• 4 laurenquinn October 30, 2009 at 12:36 am

      Space–another good one! We’re spoiled with space in the United States. Even with our big cars, big houses and wide streets, we can’t fill it all.

  3. 5 Benjamin October 30, 2009 at 1:30 am

    I only called myself “United States-ian” all the way through Thailand, and it seemed to annoy the Aussies (I don’t think a single Thai person ever asked where I was from) even more than our arrogance at calling ourselves “American”. I can see why the distinction would be more important when you’re still in one of the Americas, though.

  4. 6 peregrina feminina November 3, 2009 at 7:25 am

    I don’t get the peanut butter thing! Every time I travel, I come across Americans who are jonesing for peanut butter and can’t find it. What is the appeal? Why not just eat peanuts? I very rarely like peanut butter so I guess I’m not a true American 😉

    I noticed that when I try to be PC and say I’m from the United States, a lot of people are confused until I say that I’m from America. But I’ve noticed the best thing to say is, “I’m from California.” People love that around the world… a cab driver once broke out into “California Love” when I told him that.

    • 7 laurenquinn November 3, 2009 at 7:34 am

      Peanut butter is spreadable, so you can put it on stuff. And it’s damn delicious. I dunno, there’s some kind of magic that happens when you grind up the peanut…

      I totally got the confused reaction to “United States” in Morocco–blank look, long pause, then: “Oh, America!” California’s pretty good too. San Francisco’s even better!

      I would love to hear a cab driver bust out in “California Love.”

  5. 8 Marcus Strapp November 3, 2009 at 1:59 pm

    Peanut, butter! Yet another import from the good ole USofA as appealing as nuclear waste 😉

    I’m only kidding folks, my daughter (deep sigh) loves the retched stuff.

    I once strolled, yes strolled, no power walking for me, through the theatre district in New York (I believe you call it Broadway?) when I happened upon one of your Skyscrapers (anything over 3 floors is a SkyScraper to a Cambridge UK dwelling lad). Draped down one side of the building was an enormous picture of a Teletubby.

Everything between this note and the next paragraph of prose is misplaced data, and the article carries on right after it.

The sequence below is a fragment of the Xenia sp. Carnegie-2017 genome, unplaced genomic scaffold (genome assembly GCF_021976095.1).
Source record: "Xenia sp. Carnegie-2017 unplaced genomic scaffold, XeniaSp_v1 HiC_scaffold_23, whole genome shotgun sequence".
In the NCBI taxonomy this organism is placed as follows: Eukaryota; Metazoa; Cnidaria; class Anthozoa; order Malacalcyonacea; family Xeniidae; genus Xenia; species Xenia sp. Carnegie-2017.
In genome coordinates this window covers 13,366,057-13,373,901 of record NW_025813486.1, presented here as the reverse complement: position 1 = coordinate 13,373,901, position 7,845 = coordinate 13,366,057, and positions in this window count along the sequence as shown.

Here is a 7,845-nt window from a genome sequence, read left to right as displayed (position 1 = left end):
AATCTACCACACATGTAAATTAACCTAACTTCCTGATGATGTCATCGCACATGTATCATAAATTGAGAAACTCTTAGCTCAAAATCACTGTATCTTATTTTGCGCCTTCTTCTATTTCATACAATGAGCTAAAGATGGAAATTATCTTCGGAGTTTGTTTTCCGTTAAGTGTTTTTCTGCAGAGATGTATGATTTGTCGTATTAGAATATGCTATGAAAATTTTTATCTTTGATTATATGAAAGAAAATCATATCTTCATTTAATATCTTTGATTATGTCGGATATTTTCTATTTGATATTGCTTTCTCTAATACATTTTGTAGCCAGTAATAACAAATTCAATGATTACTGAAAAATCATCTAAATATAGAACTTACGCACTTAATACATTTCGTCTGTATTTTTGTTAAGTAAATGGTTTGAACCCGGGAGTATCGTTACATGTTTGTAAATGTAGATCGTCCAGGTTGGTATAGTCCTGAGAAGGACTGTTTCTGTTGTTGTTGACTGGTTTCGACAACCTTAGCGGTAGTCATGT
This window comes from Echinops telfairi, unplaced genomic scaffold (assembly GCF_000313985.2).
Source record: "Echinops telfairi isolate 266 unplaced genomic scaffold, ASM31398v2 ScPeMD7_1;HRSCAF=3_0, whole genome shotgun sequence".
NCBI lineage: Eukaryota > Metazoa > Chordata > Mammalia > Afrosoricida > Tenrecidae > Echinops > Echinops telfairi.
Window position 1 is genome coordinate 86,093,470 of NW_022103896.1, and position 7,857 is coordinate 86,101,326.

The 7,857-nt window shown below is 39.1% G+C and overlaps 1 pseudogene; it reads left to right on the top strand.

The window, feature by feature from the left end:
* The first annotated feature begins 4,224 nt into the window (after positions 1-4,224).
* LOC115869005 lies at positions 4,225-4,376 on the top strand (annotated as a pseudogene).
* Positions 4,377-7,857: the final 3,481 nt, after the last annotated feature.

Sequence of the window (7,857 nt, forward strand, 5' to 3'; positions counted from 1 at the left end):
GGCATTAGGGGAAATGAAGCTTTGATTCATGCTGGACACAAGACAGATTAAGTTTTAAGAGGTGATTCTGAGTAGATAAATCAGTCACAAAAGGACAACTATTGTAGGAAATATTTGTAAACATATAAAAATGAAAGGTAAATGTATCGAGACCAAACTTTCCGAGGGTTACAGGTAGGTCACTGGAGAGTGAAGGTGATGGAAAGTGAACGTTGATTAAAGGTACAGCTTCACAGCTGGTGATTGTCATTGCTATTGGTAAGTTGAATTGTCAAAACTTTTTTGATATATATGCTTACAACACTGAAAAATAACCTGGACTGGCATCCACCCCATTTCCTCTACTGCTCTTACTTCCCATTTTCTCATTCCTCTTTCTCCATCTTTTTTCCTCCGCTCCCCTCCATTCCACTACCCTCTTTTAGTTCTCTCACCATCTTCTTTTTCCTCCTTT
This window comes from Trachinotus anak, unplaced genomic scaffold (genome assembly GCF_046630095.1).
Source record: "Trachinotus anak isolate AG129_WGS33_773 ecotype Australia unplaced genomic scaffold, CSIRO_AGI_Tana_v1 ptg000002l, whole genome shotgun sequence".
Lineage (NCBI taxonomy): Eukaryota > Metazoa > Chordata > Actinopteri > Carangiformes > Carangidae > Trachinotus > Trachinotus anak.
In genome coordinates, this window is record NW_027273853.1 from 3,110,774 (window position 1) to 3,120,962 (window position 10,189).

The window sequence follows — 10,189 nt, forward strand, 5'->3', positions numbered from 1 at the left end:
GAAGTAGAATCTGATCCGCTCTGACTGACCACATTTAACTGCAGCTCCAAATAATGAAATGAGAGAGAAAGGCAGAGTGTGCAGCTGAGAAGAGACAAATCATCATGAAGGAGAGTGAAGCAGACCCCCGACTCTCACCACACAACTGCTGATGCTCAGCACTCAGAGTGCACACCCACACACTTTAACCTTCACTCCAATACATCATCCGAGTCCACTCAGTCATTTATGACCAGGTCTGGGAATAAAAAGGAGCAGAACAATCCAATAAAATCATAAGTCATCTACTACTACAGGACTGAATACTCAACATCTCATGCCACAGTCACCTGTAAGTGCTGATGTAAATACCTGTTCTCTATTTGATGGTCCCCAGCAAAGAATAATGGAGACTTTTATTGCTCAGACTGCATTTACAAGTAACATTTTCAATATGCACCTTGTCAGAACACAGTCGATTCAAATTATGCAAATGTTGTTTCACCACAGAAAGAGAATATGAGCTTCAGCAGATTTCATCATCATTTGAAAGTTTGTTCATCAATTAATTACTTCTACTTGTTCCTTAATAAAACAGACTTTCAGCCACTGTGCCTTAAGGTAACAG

My first thought was Oh No. My second was, hmm, call it fair trade.

    Eh oh, Marcus Strapp

  6. 9 Emily @ Maiden Voyage November 3, 2009 at 10:51 pm

    How funny! I totally know what you mean. Never knew how American I was until I went to Europe. The one thing I keep noticing as a major difference is the looooooong meals they have over there. In Italy this summer, I marveled at how long people sat at tables and talked. Nobody was hurrying us out of there, trying to clean up tables, push us to buy more stuff — they let us just sit. Everyone just sat. The servers didn’t bring our bills; we had to ask them for it whenever we were ready. We Americans rush through everything (as you noted, walking is one of them!) — especially meals. We don’t savor food enough. We scarf it down on the go and move on to the next activity. They really value a long, leisurely meal. We have a lot to learn from them!

  7. 10 Candice November 4, 2009 at 3:05 am

    When teaching nationalities, I try to open the children’s minds with the fact that we do not have a way to say “estadounidense” in English. An easier term to use, and also correct (thought it includes Canada) is to say that you’re “norte americano.” Also, I think we are to peanut butter as the Australians are to Vegemite. It’s disgusting stuff but I’ve met more than one who take it traveling for a taste of home.

  8. 12 John Klein November 4, 2009 at 7:45 am

    Being on time and thinking everyone else should be on time is definitely an American thing.

    Don’t forget the LUST for Peete’s coffee that many Americans can’t kick.

    Americans also have really big shoes, too.

    Cleanliness, neatness, orderliness – all American (I’ve traveled in India a lot,so…..)

    • 13 laurenquinn November 4, 2009 at 7:49 am

      All true! You can really go on forever with this, once you get started… (I’ve recently switched from Peet’s to Blue Bottle, so I’m exempt from that one!)

  9. 14 A Wannabe Travelwriter November 30, 2009 at 8:59 am

    You switched from Peets Coffee (my personal fav) to the Blue Bottle? As in Bombay Sapphire gin(another personal fav).

    The difference being that I typically drink one in the A.M. and the other in the P.M. (but only as a guideline).

    I have found I don’t have to differentiate between the U.S. vs. America as my home. I just say California, which usually results in a comment about our Governator.

    Another unfortunate American–I mean U.S.–trait is talking too loud.

  10. 15 Scarlett December 3, 2009 at 12:13 pm

    I’m Canadian, but I had to say something about the peanut butter – I missed it like crazy when I was in Europe too! 9 months without peanut butter… I’m home in two days and for sure I’m gonna load up before I head to Asia, but I know in Hong Kong you can get peanut butter so I’m good 🙂
    And as a Canadian, we can’t imagine calling you guys anything but American, even though the term would loosely mean it inculdes us as well…


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Lauren Quinn is a writer and traveler currently living in Hanoi. Lonely Girl Travels was a blog of her sola travels and expat living from 2009 to 2012. She resides elsewhere on the internet now.